Reflections on Black History Month

February 2023

In observance of Black History Month, Williams and Connolly asked some of its employees to reflect on the month and share what it means to them.  Here is what some of those amazing employees had to say about Black History Month, its impact on various cultures, and the known and unsung heroes who have shaped what the U.S. looks like today.

“As we celebrate this Black History Month, I think of all the heroes (known and unknown) who have sacrificed and paved the way for so many of us (of all backgrounds) to be where we are.  The power of Black History Month is that it gives all of us the opportunity to pause and reflect on the fullness and richness of Black culture and the magnitude of the contributions that Black people have made in this country and across the world. It is a time to celebrate our brilliance, our unity, our unique experiences, our power, and our triumphs. It is a time to reflect on the contributions of our ancestors who are no longer with us, but who undergird everything we do.  It is a time to think of our personal histories and to recall those who, like my grandmother—Carolyne James, fought for those in their immediate communities but may never be written about in history books. And it is a time to be grateful. Grateful for how far we’ve come while continuing to press for equality and justice for all.” 

-Krystal Durham, Partner

“I personally refer to February as African-American History Month, in honor of African-American inventors, innovators & communities.  I’m proud of the inventors behind everyday products we use today.  I’m proud of innovators establishing businesses and setting trends that influence other cultures.  I’m proud of the diamonds that are forged from the harsh conditions in our cities.  African-Americans are a shining example of excellence as well as the pursuit of excellence. I’m proud of African-American entrepreneurs and leaders who aspire to be the first, and their stories, which illuminate a path for others in African-American communities and the larger African diaspora in America.”

-Malcolm Cornish, Senior Audio Visual Specialist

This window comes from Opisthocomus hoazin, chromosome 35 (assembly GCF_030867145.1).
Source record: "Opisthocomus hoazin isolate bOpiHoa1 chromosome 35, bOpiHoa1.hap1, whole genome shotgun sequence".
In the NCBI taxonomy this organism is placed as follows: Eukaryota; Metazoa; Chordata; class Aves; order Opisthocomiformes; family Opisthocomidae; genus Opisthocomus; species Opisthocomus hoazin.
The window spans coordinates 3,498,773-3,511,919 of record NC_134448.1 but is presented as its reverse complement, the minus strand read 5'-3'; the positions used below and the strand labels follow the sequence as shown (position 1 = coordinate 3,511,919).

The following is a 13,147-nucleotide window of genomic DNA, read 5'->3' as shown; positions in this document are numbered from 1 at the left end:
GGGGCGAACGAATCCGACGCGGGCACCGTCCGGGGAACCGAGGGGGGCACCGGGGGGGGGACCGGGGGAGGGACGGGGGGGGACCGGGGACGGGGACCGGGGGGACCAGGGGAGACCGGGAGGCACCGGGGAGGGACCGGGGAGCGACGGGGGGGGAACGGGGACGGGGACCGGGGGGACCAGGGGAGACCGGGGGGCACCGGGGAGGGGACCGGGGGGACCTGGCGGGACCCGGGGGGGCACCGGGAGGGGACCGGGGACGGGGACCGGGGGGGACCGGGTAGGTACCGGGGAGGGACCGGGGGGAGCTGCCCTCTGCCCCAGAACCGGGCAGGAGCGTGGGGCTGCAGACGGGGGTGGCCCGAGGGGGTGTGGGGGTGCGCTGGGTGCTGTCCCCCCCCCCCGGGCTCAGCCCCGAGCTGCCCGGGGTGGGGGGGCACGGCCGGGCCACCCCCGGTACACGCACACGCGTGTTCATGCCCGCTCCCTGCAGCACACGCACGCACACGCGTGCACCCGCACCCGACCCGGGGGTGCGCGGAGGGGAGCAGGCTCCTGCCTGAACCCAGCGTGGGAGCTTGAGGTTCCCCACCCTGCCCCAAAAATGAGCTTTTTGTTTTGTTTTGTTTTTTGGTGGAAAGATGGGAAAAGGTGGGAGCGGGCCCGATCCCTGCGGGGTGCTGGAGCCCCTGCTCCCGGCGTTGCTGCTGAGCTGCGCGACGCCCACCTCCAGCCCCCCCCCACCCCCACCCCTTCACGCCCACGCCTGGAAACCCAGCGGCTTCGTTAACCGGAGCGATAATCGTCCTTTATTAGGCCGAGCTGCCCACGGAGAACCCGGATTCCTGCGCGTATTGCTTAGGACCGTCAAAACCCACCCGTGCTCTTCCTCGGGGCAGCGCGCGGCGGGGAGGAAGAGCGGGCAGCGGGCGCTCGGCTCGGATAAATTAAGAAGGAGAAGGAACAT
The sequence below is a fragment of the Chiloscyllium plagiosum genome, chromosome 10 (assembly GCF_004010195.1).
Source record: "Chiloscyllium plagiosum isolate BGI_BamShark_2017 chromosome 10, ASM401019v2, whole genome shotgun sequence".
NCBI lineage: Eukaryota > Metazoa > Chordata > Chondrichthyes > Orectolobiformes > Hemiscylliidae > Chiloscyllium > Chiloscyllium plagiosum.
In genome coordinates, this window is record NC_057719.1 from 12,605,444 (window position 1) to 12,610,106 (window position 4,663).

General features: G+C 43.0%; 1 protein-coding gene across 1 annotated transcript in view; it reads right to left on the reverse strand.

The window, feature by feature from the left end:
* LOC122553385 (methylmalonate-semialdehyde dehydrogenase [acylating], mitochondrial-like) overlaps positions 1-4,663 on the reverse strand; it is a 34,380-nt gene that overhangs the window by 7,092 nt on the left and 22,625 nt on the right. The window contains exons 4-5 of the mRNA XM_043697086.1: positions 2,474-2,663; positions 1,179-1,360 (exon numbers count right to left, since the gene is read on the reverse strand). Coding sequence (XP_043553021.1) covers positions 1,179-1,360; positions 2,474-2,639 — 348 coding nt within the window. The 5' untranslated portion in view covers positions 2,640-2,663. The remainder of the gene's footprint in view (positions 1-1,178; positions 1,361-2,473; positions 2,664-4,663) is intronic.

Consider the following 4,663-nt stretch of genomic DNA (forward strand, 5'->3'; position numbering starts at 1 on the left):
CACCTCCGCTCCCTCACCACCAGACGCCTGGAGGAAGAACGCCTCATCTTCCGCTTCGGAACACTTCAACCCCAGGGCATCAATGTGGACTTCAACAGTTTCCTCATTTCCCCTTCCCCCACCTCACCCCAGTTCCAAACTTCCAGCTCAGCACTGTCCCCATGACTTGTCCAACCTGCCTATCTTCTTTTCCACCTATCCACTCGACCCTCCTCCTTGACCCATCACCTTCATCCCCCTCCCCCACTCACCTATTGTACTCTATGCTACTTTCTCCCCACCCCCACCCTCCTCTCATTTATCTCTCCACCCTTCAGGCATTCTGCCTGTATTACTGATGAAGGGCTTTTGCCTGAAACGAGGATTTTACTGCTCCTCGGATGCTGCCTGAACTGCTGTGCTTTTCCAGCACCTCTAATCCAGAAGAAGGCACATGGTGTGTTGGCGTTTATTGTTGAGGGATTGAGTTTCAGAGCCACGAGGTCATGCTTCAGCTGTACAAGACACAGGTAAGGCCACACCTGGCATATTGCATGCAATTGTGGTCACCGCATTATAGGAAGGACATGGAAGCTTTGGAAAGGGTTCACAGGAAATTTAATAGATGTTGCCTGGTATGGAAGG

“Black History Month is important to me because it reminds us of how instrumental Black people have been in creating a ‘more perfect Union.’  Black individuals—such as Ella Fitzgerald, Nichelle Nichols, Marsha P. Johnson, Shirly Chisholm, Mae Jemison, and Barack Obama—have been pioneers in science, led political movements, revolutionized the entertainment industry, advanced human rights, and shattered barriers.  Then there are Black-led movements and organizations, from the NAACP, to the Black Panthers, to Black Lives Matter today, that have fought and continue to fight tirelessly to ensure that everyone, not just Black people, have access to the ballot box, can walk a street at night without fear of being murdered by law enforcement, and find equal dignity in American society.  Black History Month should be important to everyone because Black history is American history.  The joys, sorrows, struggles, and victories of Black Americans are what have protected and advanced the freedom, liberty, and democracy all Americans hold dear.”

-Ramon Ryan, Associate

“Natural beauty comes in all colors, strength in many forms.  When we learn to honor the differences and appreciate the mix, we’re in harmony.” – Unknown

“Black History Month is an opportunity to share the achievements and contributions of Blacks to the greater society, broadening perceptions.  Black History Month encourages a swath of other cultures to have a template to display their achievements and contributions for acknowledgment.  When one feels represented, one blossoms into a fully recognized individual.”

-Carla Blake, Senior eBilling Analyst

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